Sen. Patty Murray is an unashamed spender and taxer. She’s never seen a government outlay she didn’t like and she was in high spirits over the “bipartisan” budget deal she crafted with Republican Rep. Paul Ryan. The deal helps “bring some respect to the word compromise,” she crowed.
Why wouldn’t she like this “compromise?” She got an increase of 63 billion in the current discretionary budget and broke the back of the sequester, the only victory for fiscal conservatives in recent years. All she gave in return was yet another promise for future spending cuts that will never happen.
Just in case you bought the blather that this wasn’t a bad deal, here are a couple of points to consider. First, the only budget Congress has any control over is the current one. They can send time-traveling messages to future legislators, urging them to have more courage to do the right thing than they themselves do. But they have no authority or control over what happens then — Zero. Zip. Nada. Those 10-year deficit reduction plans you hear about are just so many empty words on paper.
The other point is that there isn’t a reason in the world to think that budget cutting will be any easier in the future. That sweet bye-and-bye when over half of all Americans won’t mind losing benefits and politicians will no longer cling to their offices no matter what it takes — sorry folks, it’s just a fantasy.
On the contrary, Obamacare, which promises to soak up trillions and the end of “quantitative easing” (money printing), which has to occur sooner or later, will make budget cutting exponentially more difficult in the future.
Ryan also claims there are no tax increases in the bill, just some “fees.” But it’s irrelevant whether taxes are raised when spending is increased. The gambit of hiking spending without a tax increase isn’t exactly a badge of honor.
Moreover, the fees in the bill look more like taxes. The fees on airline passengers, for example, go straight into the general fund and are not used for air travel enhancements. If it looks like a tax and walks like a tax…
Ryan knows all this, of course. He’s made similar arguments himself many times. So why do Republicans submit to humiliating defeat rather than stand up for what they believe in?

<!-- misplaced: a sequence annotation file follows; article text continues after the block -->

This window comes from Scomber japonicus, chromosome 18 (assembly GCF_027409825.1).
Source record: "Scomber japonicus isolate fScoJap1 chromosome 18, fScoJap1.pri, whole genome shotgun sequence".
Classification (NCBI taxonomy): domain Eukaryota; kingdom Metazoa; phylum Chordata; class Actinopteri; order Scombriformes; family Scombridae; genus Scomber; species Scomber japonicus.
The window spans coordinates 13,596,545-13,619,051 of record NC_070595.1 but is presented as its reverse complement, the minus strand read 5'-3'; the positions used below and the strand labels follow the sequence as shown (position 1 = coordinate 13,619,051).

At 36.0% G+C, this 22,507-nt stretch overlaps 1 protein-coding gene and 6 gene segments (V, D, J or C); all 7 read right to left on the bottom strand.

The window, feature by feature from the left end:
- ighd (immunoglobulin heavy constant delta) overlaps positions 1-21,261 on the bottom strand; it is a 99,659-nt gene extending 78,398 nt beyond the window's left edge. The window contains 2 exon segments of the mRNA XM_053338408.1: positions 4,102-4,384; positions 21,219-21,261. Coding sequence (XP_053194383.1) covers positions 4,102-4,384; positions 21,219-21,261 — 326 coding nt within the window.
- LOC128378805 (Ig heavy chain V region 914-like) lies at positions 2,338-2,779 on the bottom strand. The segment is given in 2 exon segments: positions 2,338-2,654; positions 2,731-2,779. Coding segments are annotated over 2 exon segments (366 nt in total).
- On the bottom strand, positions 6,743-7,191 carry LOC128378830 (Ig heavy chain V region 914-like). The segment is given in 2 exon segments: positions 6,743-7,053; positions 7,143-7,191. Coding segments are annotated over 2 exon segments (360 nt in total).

They say they do it to avoid another government shutdown. Apparently it’s written in stone some place that all shutdowns are automatically the fault of Republicans. That was John McCain’s apparent assumption when he attacked the “wacko birds” (his third-grade level attempt to shame the conservatives) for recklessly causing a shutdown and bringing disgrace to their party.
But why were the fiscal conservatives deemed the troublemakers? There was simply a policy difference between the Democrats, who believed the debt ceiling limit should be raised without any measures to bring future debt under control, and Republicans, at least some, who felt that was irresponsible. In fact, it was only Obama who ostentatiously refused to negotiate and who made the shutdown as painful as possible.
But McCain’s charge that the blame was on Republicans turned out to be a self-fulfilling prophecy. Democrats and their media friends gladly bought his version of the truth. Republicans “learned” again that standing for principle on spending can result in political damage. What they should have learned is the value of staying unified and stating your points repeatedly and clearly.
It was an economic crime for Congress to raise spending again. We’re 17 trillion in debt. Our national debt exceeds our GDP, long considered a red alert level for national indebtedness. Even under President Clinton, deficits were controlled but today our politicians mindlessly spend away.
Sen. Tom Coburn had a modest idea. Even just cutting the most obviously duplicative programs would save $25 billion. That’s not much, but at least a step in the right direction.
When those with the courage to press the attack against wasteful spending are undermined by their own “leaders,” we’ll see yet more steps in the wrong direction. Murray will win again.
• East Valley resident Tom Patterson is a retired physician and former state senator. He can be reached at firstname.lastname@example.org.